Mr. Shyamalan admits to being slightly more open now. In an effort to dispel perceptions in Hollywood that he is arrogant, he has spent more time in Los Angeles recently. But while saying that he is sorry for any hurt feelings at Disney, he still does not understand why many in Hollywood are so critical of him for turning down Disney¹s offer. ³You¹d want me to take the money? You¹d want me to *** out. That¹s what they wanted me to do,² he said. ³You know how hard it is not to do the conservative thing out there?²

"I read the script and I get it. If I don't get it, I can't do it." - Morgan Freeman
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NYT June 2, 2008 Shyamalan¹s Hollywood Horror Story, With Twist By ALLISON HOPE WEINER M. Night Shyamalan says he knows ... years so the little old lady doesn¹t go, ŒOh, he¹s the guy who makes the scary movies with a twist.¹

As much as I disliked his later works, I truly enjoyed "Unbreakable." I recognized it as a comic book movie, and Disney definitely dropped the ball in marketing it.
-ADS.
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As much as I disliked his later works, I truly enjoyed "Unbreakable." I recognized it as a comic book movie, and Disney definitely dropped the ball in marketing it.

The worst thing was having Unbreakable come right after The Sixth Sense. If the order of the movies were switched, MKS would be seen as a more versatile filmmaker rather than a one trick pony. People I know who watched Unbreakable without seeing The Sixth Sense liked it, while others who I asked to think if it happened the other way could see my point. Expecting the twist is not nearly as satisfying as having it happen behind your awareness.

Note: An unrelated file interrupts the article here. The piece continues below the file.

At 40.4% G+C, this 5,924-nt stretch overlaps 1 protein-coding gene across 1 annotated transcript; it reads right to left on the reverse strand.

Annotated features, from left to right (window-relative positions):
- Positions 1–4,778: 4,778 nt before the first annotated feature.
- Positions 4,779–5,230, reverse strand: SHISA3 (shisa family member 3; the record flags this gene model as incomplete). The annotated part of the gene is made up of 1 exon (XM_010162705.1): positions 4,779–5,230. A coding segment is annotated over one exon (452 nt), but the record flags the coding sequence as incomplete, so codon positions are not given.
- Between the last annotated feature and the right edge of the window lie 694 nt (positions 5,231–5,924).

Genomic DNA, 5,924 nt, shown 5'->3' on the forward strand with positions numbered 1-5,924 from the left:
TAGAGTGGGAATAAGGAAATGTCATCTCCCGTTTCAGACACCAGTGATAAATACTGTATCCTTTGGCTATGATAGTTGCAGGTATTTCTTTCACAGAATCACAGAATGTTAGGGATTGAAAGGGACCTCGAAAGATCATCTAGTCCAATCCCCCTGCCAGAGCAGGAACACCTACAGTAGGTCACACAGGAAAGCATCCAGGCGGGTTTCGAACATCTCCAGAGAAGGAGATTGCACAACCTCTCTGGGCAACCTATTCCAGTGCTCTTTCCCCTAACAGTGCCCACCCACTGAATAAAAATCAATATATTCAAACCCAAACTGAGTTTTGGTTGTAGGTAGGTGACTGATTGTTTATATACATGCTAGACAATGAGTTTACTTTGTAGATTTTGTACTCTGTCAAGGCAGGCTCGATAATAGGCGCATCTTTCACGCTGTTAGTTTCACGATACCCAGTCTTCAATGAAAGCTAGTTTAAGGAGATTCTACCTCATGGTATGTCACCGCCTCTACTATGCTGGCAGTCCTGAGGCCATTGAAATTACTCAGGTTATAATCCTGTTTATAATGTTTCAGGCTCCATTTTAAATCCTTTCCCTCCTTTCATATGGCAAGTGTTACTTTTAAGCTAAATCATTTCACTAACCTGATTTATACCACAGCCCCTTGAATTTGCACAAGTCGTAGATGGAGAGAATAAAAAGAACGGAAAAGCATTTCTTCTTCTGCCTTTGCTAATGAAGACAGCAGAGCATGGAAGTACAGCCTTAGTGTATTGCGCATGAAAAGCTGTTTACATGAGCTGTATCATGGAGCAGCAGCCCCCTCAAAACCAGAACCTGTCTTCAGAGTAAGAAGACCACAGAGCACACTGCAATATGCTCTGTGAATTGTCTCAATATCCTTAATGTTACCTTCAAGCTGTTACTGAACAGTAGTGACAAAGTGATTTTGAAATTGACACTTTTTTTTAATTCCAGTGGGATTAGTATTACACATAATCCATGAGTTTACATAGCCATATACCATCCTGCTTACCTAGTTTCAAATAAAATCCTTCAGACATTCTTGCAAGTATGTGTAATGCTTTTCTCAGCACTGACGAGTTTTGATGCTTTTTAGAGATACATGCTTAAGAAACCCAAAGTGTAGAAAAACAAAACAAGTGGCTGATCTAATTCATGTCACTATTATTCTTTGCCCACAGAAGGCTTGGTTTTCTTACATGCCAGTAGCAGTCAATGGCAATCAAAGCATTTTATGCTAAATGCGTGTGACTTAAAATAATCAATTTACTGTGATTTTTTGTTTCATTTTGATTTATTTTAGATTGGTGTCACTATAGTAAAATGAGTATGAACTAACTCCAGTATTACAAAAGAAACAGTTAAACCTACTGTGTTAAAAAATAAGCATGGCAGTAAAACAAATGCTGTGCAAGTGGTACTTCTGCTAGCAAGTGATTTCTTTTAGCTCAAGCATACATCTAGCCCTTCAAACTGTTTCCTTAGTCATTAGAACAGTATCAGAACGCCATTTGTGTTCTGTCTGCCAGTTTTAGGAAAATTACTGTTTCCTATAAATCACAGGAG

NYT June 2, 2008 Shyamalan¹s Hollywood Horror Story, With Twist ... the guy who makes the scary movies with a twist.¹

As much as I disliked his later works, I truly enjoyed "Unbreakable." I recognized it as a comic book movie, and Disney definitely dropped the ball in marketing it. -ADS.- Hide quoted text - - Show quoted text -

Disney dropped the ball? They milked hundreds of millions of dollars out of it. They might not have sold it the way MKS wanted them to, but it worked.
As much as I disliked his later works, I truly ... movie, and Disney definitely dropped the ball in marketing it.

The worst thing was having Unbreakable come right after The Sixth Sense. If the order of the movies were switched, ... way could see my point. Expecting the twist is not nearly as satisfying as having it happen behind your awareness.

When I saw "Unbreakable" I wasn't expecting a twist like in "The Sixth Sense", but I was expecting something I could enjoy. I found it very boring and hard to grasp as to what was going on.

The Peripatetic Samurai Robot
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Shyamalan¹s Hollywood Horror Story, With Twist

Yeah - let's get this straight. He's got a greenlight to do whatever project he wants, whenever he wants it, with any budget despite the fact that his last film was a bomb and the last couple have been creatively disappointing.
Where's the "horror" in that?
-Ron
Disney dropped the ball? They milked hundreds of millions of dollars out of it. They might not have sold it the way MKS wanted them to, but it worked.

Well, unlike some folks here, I liked "Sixth Sense," but thought "Unbreakable" was like walking through molasses. I kept wanting to kick Willis in the butt to get him to move.

RonB
"There's a story there...somewhere"
When I saw "Unbreakable" I wasn't expecting a twist like in "The Sixth Sense", but I was expecting something I could enjoy. I found it very boring and hard to grasp as to what was going on.

Agreed. I thought the whole thing was unnaturally slow like they were trying to make it "deeper" by having the hero not move. I didn't care about the twist (whether it had one or not), I just wanted natural reactions.

RonB
"There's a story there...somewhere"